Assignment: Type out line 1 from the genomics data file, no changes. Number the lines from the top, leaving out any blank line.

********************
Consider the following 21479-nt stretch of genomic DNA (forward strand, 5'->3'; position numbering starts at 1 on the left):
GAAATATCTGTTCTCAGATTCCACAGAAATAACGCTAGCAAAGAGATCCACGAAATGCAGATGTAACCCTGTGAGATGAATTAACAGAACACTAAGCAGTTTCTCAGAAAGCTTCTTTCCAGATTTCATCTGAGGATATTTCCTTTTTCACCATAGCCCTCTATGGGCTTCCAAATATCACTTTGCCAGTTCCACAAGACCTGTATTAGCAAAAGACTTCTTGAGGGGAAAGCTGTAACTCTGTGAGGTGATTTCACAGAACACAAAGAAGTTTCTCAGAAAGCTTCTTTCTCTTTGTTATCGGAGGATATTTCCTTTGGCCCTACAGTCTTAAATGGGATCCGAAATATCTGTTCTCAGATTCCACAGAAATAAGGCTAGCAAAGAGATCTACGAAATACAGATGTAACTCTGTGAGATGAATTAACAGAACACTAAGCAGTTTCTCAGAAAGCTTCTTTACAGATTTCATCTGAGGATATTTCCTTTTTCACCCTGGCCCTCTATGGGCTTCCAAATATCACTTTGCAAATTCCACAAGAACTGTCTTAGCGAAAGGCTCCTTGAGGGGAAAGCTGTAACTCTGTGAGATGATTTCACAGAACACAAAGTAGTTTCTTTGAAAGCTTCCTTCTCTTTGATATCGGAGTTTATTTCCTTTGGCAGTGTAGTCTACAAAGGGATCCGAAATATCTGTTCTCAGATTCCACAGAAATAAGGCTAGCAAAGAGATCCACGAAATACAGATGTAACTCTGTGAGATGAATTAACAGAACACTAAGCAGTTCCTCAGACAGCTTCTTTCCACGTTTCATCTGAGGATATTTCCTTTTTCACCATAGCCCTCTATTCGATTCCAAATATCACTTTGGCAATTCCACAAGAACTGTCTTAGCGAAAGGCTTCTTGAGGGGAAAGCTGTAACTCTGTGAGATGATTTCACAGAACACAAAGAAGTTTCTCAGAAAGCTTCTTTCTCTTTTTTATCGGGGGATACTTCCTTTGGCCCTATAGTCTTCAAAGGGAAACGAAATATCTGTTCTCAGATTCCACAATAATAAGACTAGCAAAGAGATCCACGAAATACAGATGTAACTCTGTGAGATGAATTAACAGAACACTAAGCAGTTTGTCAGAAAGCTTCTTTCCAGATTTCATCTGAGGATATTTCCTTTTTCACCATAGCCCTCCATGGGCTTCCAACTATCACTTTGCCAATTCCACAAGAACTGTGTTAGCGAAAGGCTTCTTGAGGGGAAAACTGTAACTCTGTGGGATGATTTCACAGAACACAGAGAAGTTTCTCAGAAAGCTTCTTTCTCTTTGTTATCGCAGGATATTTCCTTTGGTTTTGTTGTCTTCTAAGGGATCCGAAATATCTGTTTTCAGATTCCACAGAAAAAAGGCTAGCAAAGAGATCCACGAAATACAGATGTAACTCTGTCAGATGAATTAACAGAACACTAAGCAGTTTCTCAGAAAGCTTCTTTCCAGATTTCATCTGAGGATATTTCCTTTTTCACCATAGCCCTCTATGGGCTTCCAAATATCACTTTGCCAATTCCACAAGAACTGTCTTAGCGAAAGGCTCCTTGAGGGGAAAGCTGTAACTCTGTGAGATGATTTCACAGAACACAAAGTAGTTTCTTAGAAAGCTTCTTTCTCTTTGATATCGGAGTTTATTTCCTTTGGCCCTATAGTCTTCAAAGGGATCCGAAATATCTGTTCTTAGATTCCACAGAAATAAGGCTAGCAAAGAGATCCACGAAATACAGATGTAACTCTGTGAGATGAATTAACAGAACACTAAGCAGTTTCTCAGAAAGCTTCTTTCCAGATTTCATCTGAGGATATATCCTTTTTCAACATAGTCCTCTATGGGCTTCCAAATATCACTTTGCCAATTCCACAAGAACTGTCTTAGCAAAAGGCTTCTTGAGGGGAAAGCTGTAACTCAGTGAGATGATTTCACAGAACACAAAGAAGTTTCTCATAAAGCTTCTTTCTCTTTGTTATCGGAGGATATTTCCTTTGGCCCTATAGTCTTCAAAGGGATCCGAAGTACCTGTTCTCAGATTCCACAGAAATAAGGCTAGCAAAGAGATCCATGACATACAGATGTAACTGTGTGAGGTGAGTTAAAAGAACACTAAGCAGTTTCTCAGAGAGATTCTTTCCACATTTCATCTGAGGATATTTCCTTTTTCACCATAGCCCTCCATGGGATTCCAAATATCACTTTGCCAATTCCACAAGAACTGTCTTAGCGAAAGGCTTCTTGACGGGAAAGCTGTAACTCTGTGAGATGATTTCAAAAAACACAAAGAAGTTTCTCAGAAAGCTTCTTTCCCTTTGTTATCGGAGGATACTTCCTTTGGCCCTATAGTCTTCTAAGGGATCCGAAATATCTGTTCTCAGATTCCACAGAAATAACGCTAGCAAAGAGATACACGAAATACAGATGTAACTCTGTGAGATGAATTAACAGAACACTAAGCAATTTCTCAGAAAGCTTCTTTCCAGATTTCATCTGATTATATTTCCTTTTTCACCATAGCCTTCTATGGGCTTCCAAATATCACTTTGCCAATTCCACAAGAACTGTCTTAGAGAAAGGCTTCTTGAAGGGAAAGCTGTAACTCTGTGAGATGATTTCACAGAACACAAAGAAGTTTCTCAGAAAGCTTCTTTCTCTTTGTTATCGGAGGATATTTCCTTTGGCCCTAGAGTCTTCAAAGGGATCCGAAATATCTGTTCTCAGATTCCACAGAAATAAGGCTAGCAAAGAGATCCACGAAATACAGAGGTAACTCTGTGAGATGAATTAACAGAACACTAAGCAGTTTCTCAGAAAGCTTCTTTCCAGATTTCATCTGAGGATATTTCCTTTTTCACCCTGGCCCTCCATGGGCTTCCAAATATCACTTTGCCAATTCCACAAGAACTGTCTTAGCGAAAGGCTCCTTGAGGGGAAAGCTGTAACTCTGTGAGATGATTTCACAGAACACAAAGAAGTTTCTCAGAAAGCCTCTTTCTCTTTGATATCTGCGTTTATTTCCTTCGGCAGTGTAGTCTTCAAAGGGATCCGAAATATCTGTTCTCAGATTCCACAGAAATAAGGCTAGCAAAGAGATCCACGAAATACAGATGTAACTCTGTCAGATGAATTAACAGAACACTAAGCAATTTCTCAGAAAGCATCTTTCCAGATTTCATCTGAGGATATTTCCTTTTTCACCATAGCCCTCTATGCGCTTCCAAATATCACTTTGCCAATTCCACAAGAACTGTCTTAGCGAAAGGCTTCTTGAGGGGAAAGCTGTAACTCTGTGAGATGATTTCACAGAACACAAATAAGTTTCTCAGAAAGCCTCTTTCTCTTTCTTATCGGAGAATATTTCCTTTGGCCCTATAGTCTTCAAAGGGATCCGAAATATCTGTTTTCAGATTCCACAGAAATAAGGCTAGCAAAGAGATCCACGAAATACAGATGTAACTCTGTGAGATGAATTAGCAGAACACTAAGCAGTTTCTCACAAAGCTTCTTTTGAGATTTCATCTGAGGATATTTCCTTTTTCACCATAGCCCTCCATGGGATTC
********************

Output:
Consider the following 21479-nt stretch of genomic DNA (forward strand, 5'->3'; position numbering starts at 1 on the left):